The Executive Order notes more traditional supply chain issues, such as identifying critical goods and materials and manufacturing and transportation risks, but it also delves into workforce needs and cyber. The in-depth review will ask United States federal agencies and departments, including the Department of Health and Human Services (HHS) and the Department of Homeland Security (DHS), to make note of the cyber risks “that may disrupt, strain, compromise, or eliminate the supply chain,” including “risks posed by supply chains’ reliance on digital products.”[6] The Executive Order further reinforces that a key goal is to build out a sustained commitment supply chain resiliency, and that none of this will be possible without partnership and consultation with various stakeholders in “industry, academia, non-governmental organizations, communities, labor unions, and State, local, territorial, and Tribal governments.”[7]

Action & Analysis
*Membership required**


3. Nation States Look to Cybercriminals to Augment Abilities

Attributing cyberattacks is difficult under the best of circumstances – adding to that difficulty is the fact that cybercrime groups are selling their hacking skills to countries, creating yet another layer of obfuscation. With this arrangement, nation-states don’t need to use their own hacking groups to carry out less sophisticated attacks. Instead they can hire a group not affiliated with a country to carry out the attack for them. These cybercrime groups can provide services such as malware, phishing, and breaching networks,[8] while allowing the country that hired them to obtain the information or access it requested without directly doing any of the dirty work.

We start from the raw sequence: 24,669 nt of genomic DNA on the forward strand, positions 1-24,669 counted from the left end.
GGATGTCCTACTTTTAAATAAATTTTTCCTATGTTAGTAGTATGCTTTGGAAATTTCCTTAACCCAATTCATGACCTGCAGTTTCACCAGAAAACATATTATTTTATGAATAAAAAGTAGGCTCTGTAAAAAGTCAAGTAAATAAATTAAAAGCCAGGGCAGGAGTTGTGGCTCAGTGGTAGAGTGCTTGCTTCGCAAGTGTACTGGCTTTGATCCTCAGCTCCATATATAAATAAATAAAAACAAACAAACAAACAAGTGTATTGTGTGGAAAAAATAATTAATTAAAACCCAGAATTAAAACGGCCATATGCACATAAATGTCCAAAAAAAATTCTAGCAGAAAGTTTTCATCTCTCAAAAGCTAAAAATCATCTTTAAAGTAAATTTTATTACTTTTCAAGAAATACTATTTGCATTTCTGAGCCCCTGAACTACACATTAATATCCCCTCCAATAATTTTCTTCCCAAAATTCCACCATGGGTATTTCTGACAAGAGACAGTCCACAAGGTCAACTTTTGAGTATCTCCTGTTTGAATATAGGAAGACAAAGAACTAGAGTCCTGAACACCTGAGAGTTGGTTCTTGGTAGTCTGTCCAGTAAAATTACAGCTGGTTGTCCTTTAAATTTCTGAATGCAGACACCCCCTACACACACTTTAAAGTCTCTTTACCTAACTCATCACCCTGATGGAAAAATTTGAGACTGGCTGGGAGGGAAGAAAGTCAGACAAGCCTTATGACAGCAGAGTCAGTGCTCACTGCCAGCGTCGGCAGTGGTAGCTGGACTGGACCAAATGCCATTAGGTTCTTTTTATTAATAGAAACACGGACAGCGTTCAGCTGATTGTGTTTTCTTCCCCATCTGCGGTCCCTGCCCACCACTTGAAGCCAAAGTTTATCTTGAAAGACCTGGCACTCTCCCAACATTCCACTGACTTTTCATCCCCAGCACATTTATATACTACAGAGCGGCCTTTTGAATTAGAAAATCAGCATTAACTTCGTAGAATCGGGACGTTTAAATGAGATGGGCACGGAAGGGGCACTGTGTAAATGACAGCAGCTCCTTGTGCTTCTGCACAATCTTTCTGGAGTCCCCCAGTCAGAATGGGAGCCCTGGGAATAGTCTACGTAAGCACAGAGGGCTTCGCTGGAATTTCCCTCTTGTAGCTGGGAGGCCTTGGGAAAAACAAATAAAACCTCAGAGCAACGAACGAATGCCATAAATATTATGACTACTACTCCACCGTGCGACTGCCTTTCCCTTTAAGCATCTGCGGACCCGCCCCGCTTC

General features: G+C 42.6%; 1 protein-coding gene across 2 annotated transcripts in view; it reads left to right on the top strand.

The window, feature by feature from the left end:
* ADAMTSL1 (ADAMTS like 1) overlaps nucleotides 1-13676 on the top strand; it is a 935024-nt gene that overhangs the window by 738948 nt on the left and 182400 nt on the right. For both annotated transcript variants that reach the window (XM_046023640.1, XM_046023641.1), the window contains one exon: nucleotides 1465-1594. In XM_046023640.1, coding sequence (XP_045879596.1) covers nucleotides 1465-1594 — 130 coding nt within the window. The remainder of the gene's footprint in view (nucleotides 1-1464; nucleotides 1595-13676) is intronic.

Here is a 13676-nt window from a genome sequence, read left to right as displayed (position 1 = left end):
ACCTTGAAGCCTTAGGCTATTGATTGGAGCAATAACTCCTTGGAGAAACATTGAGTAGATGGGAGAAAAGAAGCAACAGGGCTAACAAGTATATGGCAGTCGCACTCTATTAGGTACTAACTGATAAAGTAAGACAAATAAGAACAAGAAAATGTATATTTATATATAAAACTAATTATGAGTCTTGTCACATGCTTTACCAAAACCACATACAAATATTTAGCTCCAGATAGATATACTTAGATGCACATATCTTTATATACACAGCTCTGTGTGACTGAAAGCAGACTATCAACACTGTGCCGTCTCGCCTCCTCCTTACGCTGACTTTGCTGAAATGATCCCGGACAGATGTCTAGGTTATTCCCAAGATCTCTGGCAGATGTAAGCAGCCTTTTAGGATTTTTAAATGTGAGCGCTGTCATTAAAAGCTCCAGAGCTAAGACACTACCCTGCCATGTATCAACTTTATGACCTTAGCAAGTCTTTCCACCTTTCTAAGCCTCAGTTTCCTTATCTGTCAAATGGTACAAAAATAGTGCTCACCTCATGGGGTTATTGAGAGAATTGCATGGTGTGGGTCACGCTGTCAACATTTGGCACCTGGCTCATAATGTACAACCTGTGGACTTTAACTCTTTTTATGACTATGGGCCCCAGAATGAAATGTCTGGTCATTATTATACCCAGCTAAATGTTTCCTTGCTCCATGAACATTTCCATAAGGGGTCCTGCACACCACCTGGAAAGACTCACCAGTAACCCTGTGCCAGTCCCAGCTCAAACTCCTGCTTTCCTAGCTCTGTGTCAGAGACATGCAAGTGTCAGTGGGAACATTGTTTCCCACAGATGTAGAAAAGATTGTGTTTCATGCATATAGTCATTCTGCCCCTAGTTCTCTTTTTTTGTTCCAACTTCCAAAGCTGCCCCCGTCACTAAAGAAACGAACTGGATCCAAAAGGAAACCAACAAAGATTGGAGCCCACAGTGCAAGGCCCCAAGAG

The BlackBerry 2021 Threat Report commented on this cybercrime-for-hire scheme, stating: “The emergence, sophistication, and anonymity of crimeware-as-a-service means that nation states can mask their efforts behind third-party contractors and an almost impenetrable wall of plausible deniability.”[9] Further complicating attribution, these cybercrime-for-hire groups appear ready to work for a variety of countries with varied strategic interests, making it hard to find a common theme to connect otherwise irreconcilable attacks. These groups’ victims vary geographically, and their efforts also vary in terms of the type of attack carried out.

In related news, CrowdStrike released a chart that outlines the many connections known cybercrime groups have between themselves. The report provides evidence of the frequent extent to which these groups cooperate with one another and attests that the cybercrime ecosystem is more interconnected than many are aware of. The hacking skills offered by these groups can be broken down into services, distribution, and monetization, all of which are interconnected and provided by a variety of groups.[10] The CrowdStrike chart helps to illustrate that well known cybercriminal groups are rarely singular, one-stop shops by themselves, and that cybercrime really is an ecosystem.

Action & Analysis
*Membership required**





Tuesday, March 2nd:

– House of Representatives – Committee on Energy and Commerce – Subcommittee on Health: “The Future of Telehealth: How COVID-19 is Changing the Delivery of Virtual Care”


Wednesday, March 3rd:

– No relevant hearings


Thursday, March 4th:

– No relevant hearings




International Hearings/Meetings


– No relevant hearings



EU –


Tuesday, March 3rd:

– EU Health Policy Platform Annual Meeting


Thursday, March 4th:

European Parliament – Committee on the Environment, Public Health and Food Safety: Committee meeting




Conferences, Webinars, and Summits –     


Contact us: follow @HealthISAC, and email at












Translate »